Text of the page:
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Access Type

Open Access Thesis

Document Type


Degree Program


Degree Type

Master of Architecture (M.Arch.)

Year Degree Awarded


Month Degree Awarded



A significant portion of a building’s carbon emission comes from the materials used to construct it, primarily through fabrication and assembly. According to the World Green Building Council, this is called embodied carbon, and it makes up to 49% of the total emissions from global construction. Thus, new energy-efficient buildings can take from 10-80 years of time to offset just the carbon used in construction. Combined with such amounts of construction and demolition waste, new construction can be viewed as a wasteful or even destructive practice. Adaptive reuse presents a promising alternative method for creating new space, without the emissions and waste that would be generated by building something new. This thesis identifies challenges in the adaptability of existing buildings and provides instances which show why reuse and mixed-use spaces are significant. A literature review will be used to provide the concepts and strategies of sustainability. ix Case studies will help identify the real world issues and how they are addressed in different ways to show various functional spaces. Adaptive reuse is also being explored as a means to fulfill the socio-cultural, economic and environmental sustainability goals while keeping the character of the city intact.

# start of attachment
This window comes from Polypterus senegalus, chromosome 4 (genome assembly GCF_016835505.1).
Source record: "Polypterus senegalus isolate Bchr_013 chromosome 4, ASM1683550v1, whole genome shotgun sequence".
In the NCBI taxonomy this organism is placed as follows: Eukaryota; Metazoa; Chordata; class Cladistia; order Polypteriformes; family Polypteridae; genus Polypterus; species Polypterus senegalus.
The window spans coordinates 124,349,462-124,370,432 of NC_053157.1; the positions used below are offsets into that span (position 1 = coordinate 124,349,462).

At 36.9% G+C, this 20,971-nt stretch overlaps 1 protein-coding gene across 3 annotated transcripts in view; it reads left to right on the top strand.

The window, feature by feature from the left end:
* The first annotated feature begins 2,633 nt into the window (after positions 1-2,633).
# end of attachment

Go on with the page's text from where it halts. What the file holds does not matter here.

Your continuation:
First Advisor

Ray K Mann